BETTS We just could not measure up to the original band. Even when we had some great players, there was a pull, a tension. The unity was lacking. And we didn’t have another slide guitarist, so I played slide, which I never really liked, and which also took away from the sound of my guitar.

BUTCH TRUCKS At Arista, [label founder] Clive Davis tried to turn us into Led Zeppelin and brought in outside producers, and it just kept getting worse.

BETTS When the music trend started turning away from blues-oriented rock toward synthesizer-based dance music arrangements, the record company started to dictate what type of record we could make, and we got caught up in that whole thing. A guy like Eric Clapton has a way of being a chameleon, of finding songs that keep him in the forefront and surviving through times when the kind of music he loves to play isn’t popular. The Allman Brothers Band was never able to do that. We either sounded like our band or we didn’t. The band never really had anything special when we’re not able to do the instrumental jams and improvisation—which were kind of taken away from us for a while. We were even asked not to mention southern rock in an interview or wear hats onstage.

ALLMAN Arista tried to throw us into doing something that we weren’t. The whole music scene of the Eighties just wasn’t conducive to our music at all. We cut two albums and…it was very frustrating. Embarrassing, really.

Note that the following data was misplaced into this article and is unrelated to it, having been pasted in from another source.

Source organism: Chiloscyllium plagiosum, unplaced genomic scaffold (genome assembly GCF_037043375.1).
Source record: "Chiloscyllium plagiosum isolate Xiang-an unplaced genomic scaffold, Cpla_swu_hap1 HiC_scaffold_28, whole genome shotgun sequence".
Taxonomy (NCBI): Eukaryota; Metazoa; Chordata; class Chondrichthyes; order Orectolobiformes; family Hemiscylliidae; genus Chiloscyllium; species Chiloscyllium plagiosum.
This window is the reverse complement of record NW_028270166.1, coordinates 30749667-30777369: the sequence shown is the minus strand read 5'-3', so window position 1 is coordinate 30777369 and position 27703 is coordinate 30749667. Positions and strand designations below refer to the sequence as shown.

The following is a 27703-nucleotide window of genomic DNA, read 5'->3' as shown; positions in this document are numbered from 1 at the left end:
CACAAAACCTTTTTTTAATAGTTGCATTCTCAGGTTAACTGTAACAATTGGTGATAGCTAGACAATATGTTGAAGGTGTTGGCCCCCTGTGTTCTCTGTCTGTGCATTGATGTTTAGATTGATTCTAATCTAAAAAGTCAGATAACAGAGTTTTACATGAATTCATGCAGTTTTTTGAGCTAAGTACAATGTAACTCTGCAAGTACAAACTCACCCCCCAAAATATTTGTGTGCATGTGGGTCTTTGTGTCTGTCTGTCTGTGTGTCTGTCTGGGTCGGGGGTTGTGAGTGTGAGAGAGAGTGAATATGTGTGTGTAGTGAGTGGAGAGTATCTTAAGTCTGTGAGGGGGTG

BETTS We broke up in ’81 because we decided we better just back out or we would ruin what was left of the band’s image.

 

Throughout the Eighties, the members of the Allman Brothers Band toured with different groups. By the end of the decade, the new classic rock radio format had given the Allman Brothers’ great songs renewed prominence, while the 1989 four-album Dreams box set shone a light on their legacy. Epic Records, which had both Gregg Allman and Dickey Betts under contract, suggested an ABB reunion. The band took to the road with two new players: guitarist Warren Haynes, who had played with Betts for several years, and bassist Allen Woody, who was hired after open auditions.

BETTS Classic rock stations really brought the Allman Brothers back, and Stevie Ray Vaughan opened the whole thing up. He just would not be denied and kept making those traditional urban blues records. He just shoved blues down people’s throats, and they got to likin’ it. He just kicked the door open.

I remember how beautiful it made me feel to hear him on the radio. And I think that a lot of other people felt the same way and were more ready for us to reappear. The Who were touring, and the Stones were getting ready to hit the road. CBS wanted us to get back together because everyone else was doing it. But it wasn’t nearly that simple. We knew we had to go slow, to see if the music was up to snuff and whether we really wanted to do it.

 

 


The Allman Brothers band returned to the studio with Dowd and produced 1990’s Seven Turns, a surprisingly strong comeback. They followed it up with Shades of Two Worlds the following year, then showed their mettle on two live releases and 1994’s Where It All Begins.